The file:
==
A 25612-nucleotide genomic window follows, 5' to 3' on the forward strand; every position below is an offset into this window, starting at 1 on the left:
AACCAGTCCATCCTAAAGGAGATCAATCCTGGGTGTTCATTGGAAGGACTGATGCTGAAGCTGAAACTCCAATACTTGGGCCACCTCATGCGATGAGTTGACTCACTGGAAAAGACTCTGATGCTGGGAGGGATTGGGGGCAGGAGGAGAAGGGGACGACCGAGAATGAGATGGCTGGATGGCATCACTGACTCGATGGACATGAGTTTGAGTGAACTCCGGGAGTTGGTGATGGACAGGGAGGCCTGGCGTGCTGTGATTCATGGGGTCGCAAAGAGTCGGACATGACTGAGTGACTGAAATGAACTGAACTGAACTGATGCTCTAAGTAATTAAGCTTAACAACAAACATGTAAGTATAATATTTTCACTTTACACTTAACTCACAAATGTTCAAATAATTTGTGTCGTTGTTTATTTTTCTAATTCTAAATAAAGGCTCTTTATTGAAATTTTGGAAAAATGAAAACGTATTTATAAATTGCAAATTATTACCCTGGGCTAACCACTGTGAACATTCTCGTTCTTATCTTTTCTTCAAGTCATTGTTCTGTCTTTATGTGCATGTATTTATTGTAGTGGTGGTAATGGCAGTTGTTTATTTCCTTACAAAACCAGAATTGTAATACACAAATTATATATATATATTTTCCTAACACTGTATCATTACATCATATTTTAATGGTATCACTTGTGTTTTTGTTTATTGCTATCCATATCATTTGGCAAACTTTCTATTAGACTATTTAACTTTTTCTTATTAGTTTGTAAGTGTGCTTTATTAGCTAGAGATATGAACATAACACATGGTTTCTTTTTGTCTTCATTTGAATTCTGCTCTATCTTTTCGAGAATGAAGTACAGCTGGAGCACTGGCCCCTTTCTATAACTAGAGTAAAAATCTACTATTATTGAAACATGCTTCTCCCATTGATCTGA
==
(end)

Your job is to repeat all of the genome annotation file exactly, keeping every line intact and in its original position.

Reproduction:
A 25612-nucleotide genomic window follows, 5' to 3' on the forward strand; every position below is an offset into this window, starting at 1 on the left:
AACCAGTCCATCCTAAAGGAGATCAATCCTGGGTGTTCATTGGAAGGACTGATGCTGAAGCTGAAACTCCAATACTTGGGCCACCTCATGCGATGAGTTGACTCACTGGAAAAGACTCTGATGCTGGGAGGGATTGGGGGCAGGAGGAGAAGGGGACGACCGAGAATGAGATGGCTGGATGGCATCACTGACTCGATGGACATGAGTTTGAGTGAACTCCGGGAGTTGGTGATGGACAGGGAGGCCTGGCGTGCTGTGATTCATGGGGTCGCAAAGAGTCGGACATGACTGAGTGACTGAAATGAACTGAACTGAACTGATGCTCTAAGTAATTAAGCTTAACAACAAACATGTAAGTATAATATTTTCACTTTACACTTAACTCACAAATGTTCAAATAATTTGTGTCGTTGTTTATTTTTCTAATTCTAAATAAAGGCTCTTTATTGAAATTTTGGAAAAATGAAAACGTATTTATAAATTGCAAATTATTACCCTGGGCTAACCACTGTGAACATTCTCGTTCTTATCTTTTCTTCAAGTCATTGTTCTGTCTTTATGTGCATGTATTTATTGTAGTGGTGGTAATGGCAGTTGTTTATTTCCTTACAAAACCAGAATTGTAATACACAAATTATATATATATATTTTCCTAACACTGTATCATTACATCATATTTTAATGGTATCACTTGTGTTTTTGTTTATTGCTATCCATATCATTTGGCAAACTTTCTATTAGACTATTTAACTTTTTCTTATTAGTTTGTAAGTGTGCTTTATTAGCTAGAGATATGAACATAACACATGGTTTCTTTTTGTCTTCATTTGAATTCTGCTCTATCTTTTCGAGAATGAAGTACAGCTGGAGCACTGGCCCCTTTCTATAACTAGAGTAAAAATCTACTATTATTGAAACATGCTTCTCCCATTGATCTGA